Peter Barsymes (Latin: Petrus Barsumes, Greek: Πέτρος Βαρσύμης, fl. ca. 540 – ca. 565) was a senior Byzantine official, associated chiefly with public finances and administration, under Byzantine emperor Justinian I (r. 527–565).
Aside from contemporary official documents, the chief source for his life is the historian Procopius, whose treatment of Barsymes in the Secret History is extremely hostile. A native of Syria, he was, according to Procopius, originally a banker. At some point he gained an office in the staff of the praetorian prefecture of the East, before being appointed, some time around 540, to the post of comes sacrarum largitionum ("Count of the Sacred Largess", i.e. minister for the public treasury). In this function he was awarded the titles of honorary consul and patrician. In 543, he succeeded Theodotus as praetorian prefect of the East, a post he held until 546. In order to replenish the treasury, he restarted the sale of offices, but his speculation with the grain supply of the capital failed, and he was dismissed soon after by Justinian. Enjoying the protection of empress Theodora, according to Procopius, he was soon (in 547) reappointed to his old office as comes sacrarum largitionum. He remained in office until ca. 550 or perhaps until 555, when he was reappointed as Praetorian prefect of the East. He kept this post until 562.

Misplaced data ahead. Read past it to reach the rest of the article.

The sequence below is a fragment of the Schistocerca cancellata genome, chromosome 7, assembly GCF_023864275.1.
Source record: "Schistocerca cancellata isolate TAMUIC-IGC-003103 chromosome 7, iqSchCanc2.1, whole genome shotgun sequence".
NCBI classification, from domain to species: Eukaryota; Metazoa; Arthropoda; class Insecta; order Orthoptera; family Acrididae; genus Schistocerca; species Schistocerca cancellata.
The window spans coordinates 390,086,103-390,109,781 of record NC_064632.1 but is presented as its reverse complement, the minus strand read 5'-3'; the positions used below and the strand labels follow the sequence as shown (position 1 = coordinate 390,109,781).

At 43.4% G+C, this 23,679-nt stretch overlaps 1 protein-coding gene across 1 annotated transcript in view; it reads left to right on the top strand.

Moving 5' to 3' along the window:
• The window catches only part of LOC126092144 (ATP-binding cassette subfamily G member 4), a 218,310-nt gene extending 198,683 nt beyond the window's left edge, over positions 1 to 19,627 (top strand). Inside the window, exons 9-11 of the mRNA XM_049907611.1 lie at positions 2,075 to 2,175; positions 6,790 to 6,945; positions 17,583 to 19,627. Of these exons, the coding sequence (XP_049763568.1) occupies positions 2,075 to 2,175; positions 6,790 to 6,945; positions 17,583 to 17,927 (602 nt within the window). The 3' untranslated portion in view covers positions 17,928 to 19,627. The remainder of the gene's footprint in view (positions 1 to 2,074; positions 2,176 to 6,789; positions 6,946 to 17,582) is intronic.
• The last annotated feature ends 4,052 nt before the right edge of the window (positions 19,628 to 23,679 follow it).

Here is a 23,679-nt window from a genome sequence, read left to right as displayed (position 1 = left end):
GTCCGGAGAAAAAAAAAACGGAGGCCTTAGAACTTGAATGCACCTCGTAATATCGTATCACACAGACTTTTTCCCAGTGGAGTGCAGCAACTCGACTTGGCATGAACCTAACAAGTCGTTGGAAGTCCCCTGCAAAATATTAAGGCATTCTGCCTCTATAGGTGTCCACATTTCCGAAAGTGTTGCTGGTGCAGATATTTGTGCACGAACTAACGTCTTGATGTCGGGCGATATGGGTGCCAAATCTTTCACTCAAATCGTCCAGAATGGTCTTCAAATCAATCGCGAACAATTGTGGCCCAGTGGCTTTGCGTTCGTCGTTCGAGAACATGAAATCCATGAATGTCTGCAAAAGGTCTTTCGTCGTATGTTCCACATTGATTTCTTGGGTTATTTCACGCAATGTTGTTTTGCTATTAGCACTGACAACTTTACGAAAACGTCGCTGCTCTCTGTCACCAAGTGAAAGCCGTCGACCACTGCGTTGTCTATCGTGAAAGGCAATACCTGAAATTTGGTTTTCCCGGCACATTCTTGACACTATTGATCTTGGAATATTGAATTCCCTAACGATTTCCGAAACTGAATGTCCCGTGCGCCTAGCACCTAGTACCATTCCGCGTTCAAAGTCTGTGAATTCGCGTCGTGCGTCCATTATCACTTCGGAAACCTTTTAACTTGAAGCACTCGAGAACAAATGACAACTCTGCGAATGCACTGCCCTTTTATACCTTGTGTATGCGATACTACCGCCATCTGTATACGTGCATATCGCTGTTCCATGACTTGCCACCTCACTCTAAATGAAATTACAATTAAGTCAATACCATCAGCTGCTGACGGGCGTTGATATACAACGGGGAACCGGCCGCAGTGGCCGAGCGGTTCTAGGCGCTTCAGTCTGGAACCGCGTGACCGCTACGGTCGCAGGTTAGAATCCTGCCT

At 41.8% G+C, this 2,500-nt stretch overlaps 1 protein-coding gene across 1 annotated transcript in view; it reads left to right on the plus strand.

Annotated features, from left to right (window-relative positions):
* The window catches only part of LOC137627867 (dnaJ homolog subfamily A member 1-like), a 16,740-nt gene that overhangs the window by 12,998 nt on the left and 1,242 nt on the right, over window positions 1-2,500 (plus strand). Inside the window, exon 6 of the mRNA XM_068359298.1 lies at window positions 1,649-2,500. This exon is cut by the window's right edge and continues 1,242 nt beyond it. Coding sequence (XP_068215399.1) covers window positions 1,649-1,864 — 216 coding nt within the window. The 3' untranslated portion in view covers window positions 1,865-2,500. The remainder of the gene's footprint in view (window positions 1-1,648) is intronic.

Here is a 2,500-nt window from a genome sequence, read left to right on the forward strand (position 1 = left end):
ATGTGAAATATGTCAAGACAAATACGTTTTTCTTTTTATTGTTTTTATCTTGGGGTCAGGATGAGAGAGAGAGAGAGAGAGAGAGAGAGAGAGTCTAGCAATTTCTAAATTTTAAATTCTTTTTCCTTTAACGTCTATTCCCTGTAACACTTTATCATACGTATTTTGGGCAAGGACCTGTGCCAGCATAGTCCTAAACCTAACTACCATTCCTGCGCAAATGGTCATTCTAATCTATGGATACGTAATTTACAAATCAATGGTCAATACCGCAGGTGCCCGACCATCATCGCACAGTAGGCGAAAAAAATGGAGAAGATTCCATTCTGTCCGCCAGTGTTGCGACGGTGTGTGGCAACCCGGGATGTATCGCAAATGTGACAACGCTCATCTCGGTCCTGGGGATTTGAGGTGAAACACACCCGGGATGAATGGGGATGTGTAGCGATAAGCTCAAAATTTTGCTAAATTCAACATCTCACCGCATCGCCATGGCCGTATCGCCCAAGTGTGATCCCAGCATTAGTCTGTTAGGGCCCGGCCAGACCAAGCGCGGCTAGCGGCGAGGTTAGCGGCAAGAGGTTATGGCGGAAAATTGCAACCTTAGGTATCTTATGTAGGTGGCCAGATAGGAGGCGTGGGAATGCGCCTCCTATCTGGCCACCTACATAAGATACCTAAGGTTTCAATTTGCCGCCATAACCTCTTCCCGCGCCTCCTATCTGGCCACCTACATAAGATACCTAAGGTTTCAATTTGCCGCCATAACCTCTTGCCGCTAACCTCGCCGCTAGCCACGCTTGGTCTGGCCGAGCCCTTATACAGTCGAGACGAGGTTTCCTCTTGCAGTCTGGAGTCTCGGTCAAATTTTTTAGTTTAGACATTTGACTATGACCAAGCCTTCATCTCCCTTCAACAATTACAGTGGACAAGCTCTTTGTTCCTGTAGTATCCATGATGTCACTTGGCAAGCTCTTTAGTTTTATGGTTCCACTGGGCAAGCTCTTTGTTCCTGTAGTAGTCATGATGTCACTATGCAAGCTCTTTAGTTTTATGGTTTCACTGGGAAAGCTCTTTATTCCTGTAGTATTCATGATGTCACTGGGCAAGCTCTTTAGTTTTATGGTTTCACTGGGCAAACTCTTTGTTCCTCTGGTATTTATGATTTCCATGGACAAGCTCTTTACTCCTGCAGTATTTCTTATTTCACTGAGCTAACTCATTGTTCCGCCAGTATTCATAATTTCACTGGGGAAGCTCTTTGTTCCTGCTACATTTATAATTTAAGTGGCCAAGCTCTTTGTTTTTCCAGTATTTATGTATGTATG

- Martindale, John R.; Jones, A.H.M.; Morris, J. (1992), The Prosopography of the Later Roman Empire, Volume III: AD 527–641, Cambridge University Press, pp. 999–1002, ISBN 0-521-20160-8
|This Byzantine biographical article is a stub. You can help Wikipedia by expanding it.|